State: Coronavirus cases undercounted due to backlog

Case surge is causing a backlog of data

The state of Alaska has been under-reporting the number of active daily cases in recent weeks as the number of cases exceeds public health officials’ ability to immediately report individual cases, the Department of Health and Social Service said Friday in its weekly COVID-19 report.

“Those numbers should definitely be higher than they are,” Louisa Castrodale, epidemiologist with the Alaska Division of Public Health said Friday during a news conference, attributing the backlog to insufficient staffing.

Cases diagnosed in recent weeks exceeded the ability of public health to immediately report individual cases, the DHSS report said. Cases reported this week are an underestimate of true case numbers, according to the report.

A private lab contracted with the state to process COVID-19 test samples hadn’t reported results for four weeks leading up to Nov. 25, DHSS said in the report, “resulting in significant underestimates in case rates.”

The backlog of data reported 357 cases in Anchorage and 880 cases in the Matanuska-Susitna Borough, which will be reflected on the state’s coronavirus dashboard in the coming days.

The state's projected epidemic curve on Friday, Nov. 27, 2020, according to Department of Health and Social Services data. (Courtesy photo / Alaska Department of Health and Social Services)

The recent surge in cases coupled with limited personnel has led to a backlog in data entry and public health workers aren’t able to input the same amount of data as they were at the beginning of the pandemic, said Megan Tompkins with the Alaska Division of Public Health. Because of the backlog, state officials said they wanted to remove certain data sets from the state’s website rather than give inaccurate or outdated information, she said.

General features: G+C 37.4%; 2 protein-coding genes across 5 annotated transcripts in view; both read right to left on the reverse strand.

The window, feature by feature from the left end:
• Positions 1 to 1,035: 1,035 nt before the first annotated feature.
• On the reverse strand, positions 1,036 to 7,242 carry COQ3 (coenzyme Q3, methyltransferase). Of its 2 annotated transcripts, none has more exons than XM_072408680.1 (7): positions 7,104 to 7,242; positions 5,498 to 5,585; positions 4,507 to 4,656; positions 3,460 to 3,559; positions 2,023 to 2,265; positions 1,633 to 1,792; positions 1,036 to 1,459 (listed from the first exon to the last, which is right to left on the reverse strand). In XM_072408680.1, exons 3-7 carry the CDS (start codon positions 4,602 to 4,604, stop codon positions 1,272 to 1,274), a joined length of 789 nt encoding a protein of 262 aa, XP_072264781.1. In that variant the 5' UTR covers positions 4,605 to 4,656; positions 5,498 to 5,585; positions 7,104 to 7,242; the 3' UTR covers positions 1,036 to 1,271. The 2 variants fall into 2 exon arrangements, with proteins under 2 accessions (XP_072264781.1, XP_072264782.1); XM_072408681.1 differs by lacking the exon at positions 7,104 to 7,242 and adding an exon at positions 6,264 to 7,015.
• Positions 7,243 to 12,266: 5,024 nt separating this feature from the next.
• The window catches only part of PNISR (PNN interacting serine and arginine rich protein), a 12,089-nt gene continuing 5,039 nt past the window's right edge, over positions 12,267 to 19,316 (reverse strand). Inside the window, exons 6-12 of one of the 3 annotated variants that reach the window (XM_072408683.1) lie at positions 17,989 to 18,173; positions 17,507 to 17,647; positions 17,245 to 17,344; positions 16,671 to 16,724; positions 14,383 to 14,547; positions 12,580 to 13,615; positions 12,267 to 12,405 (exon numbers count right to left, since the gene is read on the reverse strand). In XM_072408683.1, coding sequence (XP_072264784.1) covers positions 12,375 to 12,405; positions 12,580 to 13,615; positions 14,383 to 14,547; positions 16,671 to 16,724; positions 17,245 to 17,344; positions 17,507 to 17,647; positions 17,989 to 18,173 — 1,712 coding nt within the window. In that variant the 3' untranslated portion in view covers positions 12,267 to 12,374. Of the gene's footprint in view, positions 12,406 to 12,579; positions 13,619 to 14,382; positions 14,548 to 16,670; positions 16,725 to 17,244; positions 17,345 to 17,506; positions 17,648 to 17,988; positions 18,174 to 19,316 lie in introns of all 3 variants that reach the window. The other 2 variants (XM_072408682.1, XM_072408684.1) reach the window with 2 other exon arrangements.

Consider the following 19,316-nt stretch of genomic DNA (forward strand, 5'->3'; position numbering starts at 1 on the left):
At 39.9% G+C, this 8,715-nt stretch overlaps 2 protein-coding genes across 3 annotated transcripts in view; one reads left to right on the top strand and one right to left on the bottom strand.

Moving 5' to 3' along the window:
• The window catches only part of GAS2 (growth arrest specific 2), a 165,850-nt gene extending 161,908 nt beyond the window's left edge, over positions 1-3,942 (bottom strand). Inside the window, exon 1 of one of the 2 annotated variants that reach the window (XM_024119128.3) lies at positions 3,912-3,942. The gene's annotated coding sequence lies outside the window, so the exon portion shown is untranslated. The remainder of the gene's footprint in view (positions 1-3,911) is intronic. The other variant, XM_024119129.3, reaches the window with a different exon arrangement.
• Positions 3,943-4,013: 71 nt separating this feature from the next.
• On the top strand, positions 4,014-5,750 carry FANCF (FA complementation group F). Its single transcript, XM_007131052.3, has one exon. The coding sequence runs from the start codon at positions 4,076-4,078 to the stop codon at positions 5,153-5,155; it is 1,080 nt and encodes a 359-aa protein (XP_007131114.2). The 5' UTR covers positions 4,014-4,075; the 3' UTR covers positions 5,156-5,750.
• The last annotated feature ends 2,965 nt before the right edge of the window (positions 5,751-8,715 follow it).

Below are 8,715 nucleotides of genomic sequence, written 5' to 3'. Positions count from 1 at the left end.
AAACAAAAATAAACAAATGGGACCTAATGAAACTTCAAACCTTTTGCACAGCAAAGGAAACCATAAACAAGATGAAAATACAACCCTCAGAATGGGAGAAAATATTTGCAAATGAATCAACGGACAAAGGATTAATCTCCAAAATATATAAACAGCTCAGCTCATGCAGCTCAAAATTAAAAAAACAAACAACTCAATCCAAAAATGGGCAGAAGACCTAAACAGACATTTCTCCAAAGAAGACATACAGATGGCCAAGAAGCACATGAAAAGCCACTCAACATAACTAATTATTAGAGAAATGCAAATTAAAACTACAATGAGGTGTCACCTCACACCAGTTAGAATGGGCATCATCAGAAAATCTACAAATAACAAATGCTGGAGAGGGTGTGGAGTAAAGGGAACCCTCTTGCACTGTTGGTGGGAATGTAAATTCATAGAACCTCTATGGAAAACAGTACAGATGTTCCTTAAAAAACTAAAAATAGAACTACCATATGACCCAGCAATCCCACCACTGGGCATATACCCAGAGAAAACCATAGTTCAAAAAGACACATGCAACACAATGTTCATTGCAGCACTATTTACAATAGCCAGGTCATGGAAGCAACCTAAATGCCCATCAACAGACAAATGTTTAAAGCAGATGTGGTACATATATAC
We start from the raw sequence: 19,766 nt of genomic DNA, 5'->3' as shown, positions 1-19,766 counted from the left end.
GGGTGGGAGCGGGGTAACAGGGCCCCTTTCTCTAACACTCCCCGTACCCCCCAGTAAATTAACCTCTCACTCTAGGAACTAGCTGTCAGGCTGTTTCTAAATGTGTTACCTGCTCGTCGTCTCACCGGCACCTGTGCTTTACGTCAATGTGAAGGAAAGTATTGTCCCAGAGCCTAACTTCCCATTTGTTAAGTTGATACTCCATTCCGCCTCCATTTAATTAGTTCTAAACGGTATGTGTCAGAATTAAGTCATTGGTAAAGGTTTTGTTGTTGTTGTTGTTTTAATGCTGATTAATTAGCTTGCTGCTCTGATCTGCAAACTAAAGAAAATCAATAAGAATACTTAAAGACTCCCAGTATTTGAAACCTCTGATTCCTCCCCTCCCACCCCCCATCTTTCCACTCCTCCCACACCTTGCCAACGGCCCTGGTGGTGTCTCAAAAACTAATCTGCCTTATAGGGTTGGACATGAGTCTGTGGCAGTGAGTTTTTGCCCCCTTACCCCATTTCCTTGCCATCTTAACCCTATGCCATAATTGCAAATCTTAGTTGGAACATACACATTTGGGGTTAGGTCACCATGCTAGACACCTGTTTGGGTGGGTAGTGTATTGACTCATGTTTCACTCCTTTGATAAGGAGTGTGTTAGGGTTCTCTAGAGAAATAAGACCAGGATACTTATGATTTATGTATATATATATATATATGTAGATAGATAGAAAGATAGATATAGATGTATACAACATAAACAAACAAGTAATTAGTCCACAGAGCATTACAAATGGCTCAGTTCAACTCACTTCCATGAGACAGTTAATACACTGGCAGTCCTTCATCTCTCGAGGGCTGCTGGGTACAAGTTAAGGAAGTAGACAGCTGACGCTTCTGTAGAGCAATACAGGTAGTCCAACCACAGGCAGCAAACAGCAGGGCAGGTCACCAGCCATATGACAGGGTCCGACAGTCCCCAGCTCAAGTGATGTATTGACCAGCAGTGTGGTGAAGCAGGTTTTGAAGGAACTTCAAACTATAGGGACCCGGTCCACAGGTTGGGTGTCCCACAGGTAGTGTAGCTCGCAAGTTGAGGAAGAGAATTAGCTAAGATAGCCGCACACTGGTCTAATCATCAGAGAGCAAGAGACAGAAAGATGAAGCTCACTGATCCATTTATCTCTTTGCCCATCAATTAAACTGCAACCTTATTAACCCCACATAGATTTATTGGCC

Though the number of active and recovered cases is no longer being reported, those numbers are based on Centers for Disease Control and Prevention guidelines on positive test dates, Zink said, and weren’t very useful to public health officials. The state’s data website has a section showing Alaska’s cases by onset date, she said, which is a useful tool in understanding the status of COVID-19 in a community.

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However, because tests are always being conducted and new results being reported back, the most recent cases on the onset-date data table will always be lower than the actual number, Zink said.

Division of Public Health director Heidi Hedberg said the division is looking for data technicians to help with the backlog but hadn’t been able to find qualified individuals. The position is full-time and Hedberg called the salary “competitive.”

The state’s health department said in it’s its weekly report said hospitalizations for COVID-19 continue to rise and hospital capacity and staffing have become a significant concern. Testing is not keeping up with new cases, the report said.

Friday DHSS announced 663 new cases and four new deaths, bringing the state’s total of COVID-19-related deaths to 118. The City and Borough of Juneau will update its coronavirus data Monday, Nov. 30.

Nearly 4,000 cases among Alaskans were reported last week, reflecting continued high community transmission throughout much of Alaska, DHSS reported, but noted that some areas, including Juneau, have seen a decline in cases.

Juneau remains in the high alert level by both state and local metrics, and DHSS showed Juneau as having 25 cases per 100,000 people over a seven-day window.

DHSS said in the report it doesn’t know whether Juneau’s decline primarily reflects a true decline in community transmission levels, a decline in testing, a lag in reporting positive cases or a combination of all three, the positivity rate in each region can help estimate the adequacy of testing.

All areas of Southeast Alaska have seen lower positivity rates than other parts of the state and under-testing was less of a concern there, according to DHSS weekly report.

• Contact reporter Peter Segall at Follow him on Twitter at @SegallJnuEmpire.

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